Cheers, I'll bear that in mind
Most of us don't do enough shoulder stabilisation work, so that's generally worth specifically targeting.
Otherwise, what's going to improve your climbing performance the most will depend on what's weak.
As a mostly endurance limestone climber, I hit a plateau for quite a while I was struggling to break. Moving to Newcastle and hitting the boulders highlighted the weakness of my posterior chain and the limits of my flexibility - dedicated gym strength sessions for my legs a couple of days a week and daily flexibility work is resulting in rapid improvement on the boulders, and I'm sure will help push my grade when I get back on the euro limestone in the future.
As others have said it sounds like you're doing a lot. Do you keep a training diary? And if so are you seeing regular strength gains? If so then what you're doing is probably OK. If not you might be doing too much, not giving your body enough time to recover.
The most specific climbing exercises are things like campusing and finger tip pull ups. For the former you obviously need a campus board. However for finger tip pull ups all you need is a bit of wood and way of fixing it to whatever you intend to fix it to. For instance if working out at a gym you could hang it or bolt it to a pull up bar or other structure.
Ordinary pull ups are good too, especially if you're not wanting to work your fingers on a certain day. To make them more specific to climbing (and harder) do them with your knees raised or in an L-hang position. This will work your core too.
Not sure why you're doing pull downs if you're also doing pull ups too. They're a very similar movement and pull ups are the better exercise. So I'd consider ditching those.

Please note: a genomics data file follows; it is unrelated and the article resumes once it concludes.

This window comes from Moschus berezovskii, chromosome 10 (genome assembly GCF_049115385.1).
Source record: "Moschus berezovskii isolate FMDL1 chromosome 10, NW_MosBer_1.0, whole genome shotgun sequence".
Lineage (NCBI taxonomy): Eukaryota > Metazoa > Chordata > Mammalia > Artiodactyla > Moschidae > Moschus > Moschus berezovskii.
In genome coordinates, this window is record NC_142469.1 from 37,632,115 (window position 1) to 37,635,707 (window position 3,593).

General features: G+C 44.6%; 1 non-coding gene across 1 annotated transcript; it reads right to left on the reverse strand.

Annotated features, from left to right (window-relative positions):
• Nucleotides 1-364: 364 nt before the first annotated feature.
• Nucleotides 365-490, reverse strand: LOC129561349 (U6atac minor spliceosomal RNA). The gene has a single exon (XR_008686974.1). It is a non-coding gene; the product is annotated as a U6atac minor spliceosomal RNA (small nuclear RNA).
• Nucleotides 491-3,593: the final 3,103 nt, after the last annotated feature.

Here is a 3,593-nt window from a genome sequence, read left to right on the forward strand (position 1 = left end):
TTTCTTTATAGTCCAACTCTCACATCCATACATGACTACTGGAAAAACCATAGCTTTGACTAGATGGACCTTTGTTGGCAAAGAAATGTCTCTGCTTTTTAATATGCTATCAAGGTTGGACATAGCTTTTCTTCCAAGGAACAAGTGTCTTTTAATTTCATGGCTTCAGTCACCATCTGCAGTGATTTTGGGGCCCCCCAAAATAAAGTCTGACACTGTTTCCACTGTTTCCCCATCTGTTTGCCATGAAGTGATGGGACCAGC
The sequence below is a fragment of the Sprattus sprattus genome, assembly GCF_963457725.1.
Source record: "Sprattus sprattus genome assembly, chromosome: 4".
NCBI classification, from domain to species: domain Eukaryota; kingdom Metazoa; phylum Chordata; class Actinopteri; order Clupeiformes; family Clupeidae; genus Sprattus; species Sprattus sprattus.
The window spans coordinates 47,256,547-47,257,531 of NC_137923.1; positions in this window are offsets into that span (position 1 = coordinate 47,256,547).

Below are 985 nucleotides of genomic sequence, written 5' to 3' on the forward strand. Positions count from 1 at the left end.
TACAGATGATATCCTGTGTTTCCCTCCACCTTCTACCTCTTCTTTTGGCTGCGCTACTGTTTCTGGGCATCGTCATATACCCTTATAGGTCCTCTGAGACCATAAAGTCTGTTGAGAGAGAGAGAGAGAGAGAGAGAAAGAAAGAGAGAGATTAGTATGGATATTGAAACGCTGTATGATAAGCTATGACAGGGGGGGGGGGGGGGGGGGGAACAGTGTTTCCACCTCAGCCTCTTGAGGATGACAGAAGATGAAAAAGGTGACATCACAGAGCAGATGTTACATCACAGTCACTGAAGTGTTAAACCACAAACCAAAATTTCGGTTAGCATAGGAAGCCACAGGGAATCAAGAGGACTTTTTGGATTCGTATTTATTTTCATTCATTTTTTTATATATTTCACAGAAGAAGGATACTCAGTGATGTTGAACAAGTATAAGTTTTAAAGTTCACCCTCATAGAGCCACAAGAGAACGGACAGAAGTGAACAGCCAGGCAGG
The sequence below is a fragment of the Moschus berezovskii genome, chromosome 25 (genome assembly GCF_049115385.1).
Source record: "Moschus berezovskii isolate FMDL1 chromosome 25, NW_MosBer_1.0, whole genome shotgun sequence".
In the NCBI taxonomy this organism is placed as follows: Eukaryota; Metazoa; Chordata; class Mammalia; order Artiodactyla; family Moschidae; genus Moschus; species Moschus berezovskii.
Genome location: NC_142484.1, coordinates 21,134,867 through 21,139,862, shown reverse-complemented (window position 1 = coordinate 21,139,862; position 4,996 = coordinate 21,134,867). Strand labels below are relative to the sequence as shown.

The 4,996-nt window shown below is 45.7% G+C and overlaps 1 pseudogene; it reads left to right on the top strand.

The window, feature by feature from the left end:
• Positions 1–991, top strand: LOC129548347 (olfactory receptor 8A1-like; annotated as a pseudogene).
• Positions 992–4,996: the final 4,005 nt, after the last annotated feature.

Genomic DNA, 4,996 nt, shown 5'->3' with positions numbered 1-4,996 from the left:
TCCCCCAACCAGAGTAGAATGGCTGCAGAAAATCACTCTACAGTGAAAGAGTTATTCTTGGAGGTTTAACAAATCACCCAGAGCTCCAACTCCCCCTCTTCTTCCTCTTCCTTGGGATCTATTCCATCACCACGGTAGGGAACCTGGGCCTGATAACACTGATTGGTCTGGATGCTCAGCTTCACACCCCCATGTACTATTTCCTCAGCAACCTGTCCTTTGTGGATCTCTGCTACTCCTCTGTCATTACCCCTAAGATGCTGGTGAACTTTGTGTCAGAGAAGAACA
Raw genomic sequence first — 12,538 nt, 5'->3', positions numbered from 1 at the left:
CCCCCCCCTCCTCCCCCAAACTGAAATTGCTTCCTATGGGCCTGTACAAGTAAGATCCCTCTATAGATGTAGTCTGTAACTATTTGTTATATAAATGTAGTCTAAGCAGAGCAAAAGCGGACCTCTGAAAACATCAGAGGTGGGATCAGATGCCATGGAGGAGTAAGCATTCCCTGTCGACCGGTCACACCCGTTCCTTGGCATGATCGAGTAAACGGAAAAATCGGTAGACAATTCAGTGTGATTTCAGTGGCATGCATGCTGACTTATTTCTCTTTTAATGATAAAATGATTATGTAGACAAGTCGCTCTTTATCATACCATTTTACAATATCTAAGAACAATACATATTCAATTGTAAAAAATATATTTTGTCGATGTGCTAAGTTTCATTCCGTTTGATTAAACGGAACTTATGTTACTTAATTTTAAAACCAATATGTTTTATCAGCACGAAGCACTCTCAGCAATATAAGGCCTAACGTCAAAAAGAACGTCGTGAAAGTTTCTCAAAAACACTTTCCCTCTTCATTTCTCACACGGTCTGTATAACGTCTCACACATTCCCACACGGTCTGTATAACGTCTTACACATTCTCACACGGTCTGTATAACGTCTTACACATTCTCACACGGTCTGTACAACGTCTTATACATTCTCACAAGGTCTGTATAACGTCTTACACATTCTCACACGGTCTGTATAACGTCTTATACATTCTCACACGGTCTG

The core is important for climbing so you definitely want to include that. Planks type exercises are good for climbing, particularly one-legged type of exercises. Make sure you keep good form. You can alternate plank exercises with crunch based movements and bar movements knees to elbows or toes to bar type stuff. Choose the exercises to suit your fitness level.
Many climbers rate deadlifts. I think they depend on how your back is. Good all round strength builder but they will drain you if you do too much. Kettlebell swings work similar muscle groups and are less hard on the back and possibly more specific to climbing.
For finger strength you could do heavy finger curls with dumbells. I've seen some comp climbers recommend these.
Finally doing some flexibility stuff will help climbing. The very successful Japanese team do 2 hours of stretching every day. Yoga is a good way to this. Watching experienced Yoga practitioners climb is always a joy and inspiring to see.
Thanks to all of you for your thoughtful and considered responses; I’ll be following up several of them...tho’ planching may prove a step too far!
It will definitely help, you can also rotate your hand out so you put less pressure on extension at the wrist.